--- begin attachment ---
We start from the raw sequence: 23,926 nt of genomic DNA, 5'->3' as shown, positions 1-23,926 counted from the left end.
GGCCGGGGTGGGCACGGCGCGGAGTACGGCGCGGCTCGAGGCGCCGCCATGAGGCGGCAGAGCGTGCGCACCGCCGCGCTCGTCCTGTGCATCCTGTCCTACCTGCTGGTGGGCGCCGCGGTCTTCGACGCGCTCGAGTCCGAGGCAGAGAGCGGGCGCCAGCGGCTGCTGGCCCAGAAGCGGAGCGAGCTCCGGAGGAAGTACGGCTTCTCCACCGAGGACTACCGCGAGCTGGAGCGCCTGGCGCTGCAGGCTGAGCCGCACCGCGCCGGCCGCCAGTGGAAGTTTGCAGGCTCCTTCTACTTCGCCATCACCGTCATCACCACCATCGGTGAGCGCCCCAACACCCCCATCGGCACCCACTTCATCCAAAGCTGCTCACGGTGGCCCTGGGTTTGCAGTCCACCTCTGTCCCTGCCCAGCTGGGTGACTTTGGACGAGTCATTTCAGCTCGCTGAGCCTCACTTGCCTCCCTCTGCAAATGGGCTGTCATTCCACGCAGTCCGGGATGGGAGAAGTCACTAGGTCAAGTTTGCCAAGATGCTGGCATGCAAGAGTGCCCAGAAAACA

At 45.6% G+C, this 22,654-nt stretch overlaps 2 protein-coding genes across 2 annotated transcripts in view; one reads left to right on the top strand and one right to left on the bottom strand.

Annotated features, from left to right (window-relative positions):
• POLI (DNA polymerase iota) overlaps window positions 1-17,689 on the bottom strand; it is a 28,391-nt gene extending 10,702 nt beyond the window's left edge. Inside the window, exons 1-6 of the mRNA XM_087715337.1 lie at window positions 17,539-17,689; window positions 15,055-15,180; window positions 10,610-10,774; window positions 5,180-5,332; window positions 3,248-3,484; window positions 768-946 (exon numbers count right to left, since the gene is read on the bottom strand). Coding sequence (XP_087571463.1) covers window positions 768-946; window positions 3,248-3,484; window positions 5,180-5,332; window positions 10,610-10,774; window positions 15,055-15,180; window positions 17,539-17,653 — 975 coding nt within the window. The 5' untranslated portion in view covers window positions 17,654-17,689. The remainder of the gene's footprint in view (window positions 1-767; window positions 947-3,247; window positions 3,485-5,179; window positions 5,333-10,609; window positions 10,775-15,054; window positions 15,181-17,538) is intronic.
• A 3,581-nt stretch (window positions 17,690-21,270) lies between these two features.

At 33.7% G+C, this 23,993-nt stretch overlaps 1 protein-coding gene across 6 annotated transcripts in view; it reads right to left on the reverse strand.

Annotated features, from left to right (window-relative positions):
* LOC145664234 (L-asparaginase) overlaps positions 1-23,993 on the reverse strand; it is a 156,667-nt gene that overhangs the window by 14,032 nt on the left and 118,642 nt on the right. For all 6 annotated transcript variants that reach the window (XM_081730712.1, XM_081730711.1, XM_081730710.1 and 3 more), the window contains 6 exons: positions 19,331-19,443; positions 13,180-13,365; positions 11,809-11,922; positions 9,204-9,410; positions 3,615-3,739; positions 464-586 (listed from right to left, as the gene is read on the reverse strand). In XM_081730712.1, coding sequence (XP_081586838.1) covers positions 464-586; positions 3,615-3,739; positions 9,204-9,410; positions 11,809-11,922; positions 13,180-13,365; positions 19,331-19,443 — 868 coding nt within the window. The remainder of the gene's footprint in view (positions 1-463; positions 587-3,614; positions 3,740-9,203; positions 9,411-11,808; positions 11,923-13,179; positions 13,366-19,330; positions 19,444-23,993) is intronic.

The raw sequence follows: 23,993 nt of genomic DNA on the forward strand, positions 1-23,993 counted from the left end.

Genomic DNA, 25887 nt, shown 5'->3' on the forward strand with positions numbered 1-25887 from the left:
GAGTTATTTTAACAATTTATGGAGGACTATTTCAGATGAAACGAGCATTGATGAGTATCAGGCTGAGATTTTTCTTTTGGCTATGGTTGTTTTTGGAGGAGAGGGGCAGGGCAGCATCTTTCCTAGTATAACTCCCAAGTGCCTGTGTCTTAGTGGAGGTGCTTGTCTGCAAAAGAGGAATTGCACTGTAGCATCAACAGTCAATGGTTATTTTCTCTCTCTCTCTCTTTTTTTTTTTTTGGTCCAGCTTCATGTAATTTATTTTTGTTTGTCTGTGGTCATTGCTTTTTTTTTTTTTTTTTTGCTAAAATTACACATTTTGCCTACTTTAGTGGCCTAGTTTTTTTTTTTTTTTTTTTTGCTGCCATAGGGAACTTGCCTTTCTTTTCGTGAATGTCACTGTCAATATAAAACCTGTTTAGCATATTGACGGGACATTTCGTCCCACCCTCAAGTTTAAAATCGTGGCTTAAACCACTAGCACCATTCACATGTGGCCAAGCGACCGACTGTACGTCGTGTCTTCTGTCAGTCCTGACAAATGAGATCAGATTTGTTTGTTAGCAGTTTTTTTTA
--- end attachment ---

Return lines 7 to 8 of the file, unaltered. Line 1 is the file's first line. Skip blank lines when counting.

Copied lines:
At 33.7% G+C, this 23,993-nt stretch overlaps 1 protein-coding gene across 6 annotated transcripts in view; it reads right to left on the reverse strand.

Annotated features, from left to right (window-relative positions):